The different colors represented the price point. These results don't match the first chart I posted exactly which can happen when player testing (this one shows the B330 has higher spin than the RXS). Is there a difference between the lower spinning "red dots" and the highest spinning? Sure. There should be though. Golf balls are designed to have different types of performance for different types of players. The B330-RX has the lowest spin among the red dot models, but that doesn't mean it's lacking in performance...it spins exactly how the ball designers intended it to, because not everyone wants/needs maximum spin. Notice the e7...this is a high compression ball very comparable to the B330, but has very different spin characteristics. So again, higher compression doesn't mean higher spin around the green and lower compression doesn't necessarily mean low spin. About the only thing that I could agree with Dean's comment on would be that all the ultra-low compression balls are Surlyn covered models designed for distance, so it's true that these balls have low spin on all shots and will not offer the same level of performance around the greens, but again, that has more to do with the cover than the compression. The fact is, there are lower compression balls that perform at the highest level. The B330-RXS is the same type of ball as the Pro V1 in many respects, and performs just as well as, or even better for many players, so I'm surprised by his comments that fitting for swing speed is over-rated and lower compression balls have no performance. That's like saying getting fit for the correct shaft flex is over-rated, and softer flex shafts don't perform as well as stiffer shafts! Does anyone consider the Dynamic Gold S-300 to be a lower performing shaft than the Dynamic Gold X-100? No, of course not. They are designed to do the same thing, but because some players don't swing as fast as others the softer flex will give them better results, just like the B330-RXS is the equal to the B330-S, but will fit players who don't swing as hard better.
I'm also not on-board with the opinion that fitting with a driver is a "mistake" and when testing to choose a ball based on 100 yds and in. I'm not saying that short game performance isn't important, but wow...to claim that testing with a driver is a mistake is ridiculous. I'll make a simple point on this...anyone can hit good wedge shots with a Pro V1 or B330 or Z-Star. Fast swingers, slower swingers, high handicappers, low handicappers...it doesn't matter, they can all get good results on wedge shots. Does that mean that's the ball they should play, and it will work equally as well for the other aspects too? No. A wedge can mask any issues in performance because of the loft and backspin, but the driver exaggerates issues. The same players who hit respectable wedge shots with various tour balls might struggle to keep shots in play or lose potential distance. And before anyone tries to use the old "the driver is used 14 times a round, but half of the shots are inside of 100 yds" argument...save it. If you play a high spin ball and you're struggling to hit the fairway with your tee shots, that ball will not help you save shots around the green. Too much spin for players who can't control it is worse than a lower spinning model.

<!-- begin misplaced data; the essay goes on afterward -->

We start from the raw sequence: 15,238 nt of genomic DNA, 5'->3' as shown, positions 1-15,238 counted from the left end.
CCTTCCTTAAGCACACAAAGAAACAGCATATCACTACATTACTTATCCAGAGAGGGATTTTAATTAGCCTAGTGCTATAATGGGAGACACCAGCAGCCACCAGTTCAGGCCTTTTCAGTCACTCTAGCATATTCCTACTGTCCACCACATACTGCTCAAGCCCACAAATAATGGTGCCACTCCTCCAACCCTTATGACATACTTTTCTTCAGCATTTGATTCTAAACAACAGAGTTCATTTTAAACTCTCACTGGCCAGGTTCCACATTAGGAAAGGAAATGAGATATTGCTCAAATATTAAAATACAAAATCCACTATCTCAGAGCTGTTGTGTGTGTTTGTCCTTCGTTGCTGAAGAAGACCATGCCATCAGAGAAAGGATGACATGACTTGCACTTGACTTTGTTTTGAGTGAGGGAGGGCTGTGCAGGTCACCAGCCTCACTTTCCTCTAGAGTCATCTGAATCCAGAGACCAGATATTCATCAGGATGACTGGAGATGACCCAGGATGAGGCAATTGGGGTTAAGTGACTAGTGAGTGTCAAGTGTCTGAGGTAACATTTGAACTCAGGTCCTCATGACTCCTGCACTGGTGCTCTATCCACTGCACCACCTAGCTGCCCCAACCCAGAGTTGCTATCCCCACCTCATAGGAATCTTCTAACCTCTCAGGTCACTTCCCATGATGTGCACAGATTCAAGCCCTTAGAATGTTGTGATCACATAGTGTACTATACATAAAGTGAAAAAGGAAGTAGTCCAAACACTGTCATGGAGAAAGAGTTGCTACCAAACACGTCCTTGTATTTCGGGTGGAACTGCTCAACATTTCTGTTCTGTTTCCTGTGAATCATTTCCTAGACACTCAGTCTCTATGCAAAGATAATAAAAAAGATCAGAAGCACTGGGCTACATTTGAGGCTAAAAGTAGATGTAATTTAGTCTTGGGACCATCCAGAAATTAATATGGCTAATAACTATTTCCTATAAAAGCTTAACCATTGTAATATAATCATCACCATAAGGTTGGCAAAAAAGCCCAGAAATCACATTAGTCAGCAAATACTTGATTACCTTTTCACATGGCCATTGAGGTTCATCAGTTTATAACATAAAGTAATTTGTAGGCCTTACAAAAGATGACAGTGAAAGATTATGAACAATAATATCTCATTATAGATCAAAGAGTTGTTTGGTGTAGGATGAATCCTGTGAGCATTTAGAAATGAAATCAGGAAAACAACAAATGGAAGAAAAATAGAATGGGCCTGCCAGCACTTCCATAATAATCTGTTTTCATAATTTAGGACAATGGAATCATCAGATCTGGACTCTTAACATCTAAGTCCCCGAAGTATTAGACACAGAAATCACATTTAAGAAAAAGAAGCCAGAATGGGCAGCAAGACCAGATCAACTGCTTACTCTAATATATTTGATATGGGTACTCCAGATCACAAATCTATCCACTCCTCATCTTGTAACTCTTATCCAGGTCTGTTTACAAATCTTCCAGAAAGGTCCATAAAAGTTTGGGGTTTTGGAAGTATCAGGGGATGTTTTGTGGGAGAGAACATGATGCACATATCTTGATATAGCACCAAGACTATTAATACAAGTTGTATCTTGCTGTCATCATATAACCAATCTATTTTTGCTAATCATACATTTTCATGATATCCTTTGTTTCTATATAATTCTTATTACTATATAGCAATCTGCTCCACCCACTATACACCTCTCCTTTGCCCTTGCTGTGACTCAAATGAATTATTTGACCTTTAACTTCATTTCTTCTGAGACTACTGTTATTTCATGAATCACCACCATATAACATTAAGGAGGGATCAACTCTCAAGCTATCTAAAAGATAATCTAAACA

Sorry Dean...not trying to blast you or anything, just putting in my two cents. Ok, maybe more like four cents!
My review for the site is above. I've been using them since writing this review. Excellent clubs. One watch out is with short game shots with the PW and GW. They will go a bit farther than a corresponding chip or pitch with the equivalent wedge. The ball feels like it jumps off the face with good contact. So be careful with that.
Thanks for all the comments. I realize change is always hard but single length, lie and weight make so much sense to me. I am going to build a set of Value Golf clubs and see what happens. As improve I may go back to normal but who knows.
I think it will be better for learning the overall game. Which in my opinion and observance needs a lot of help. In my other hobbies that required learned skills it was easy to find groups to help you with the skills and drills to improve them. Businesses that the hobby supported held seminars and workshops covering all aspects. Trying to find help, other than paid lessons, is impossible, at least in my area.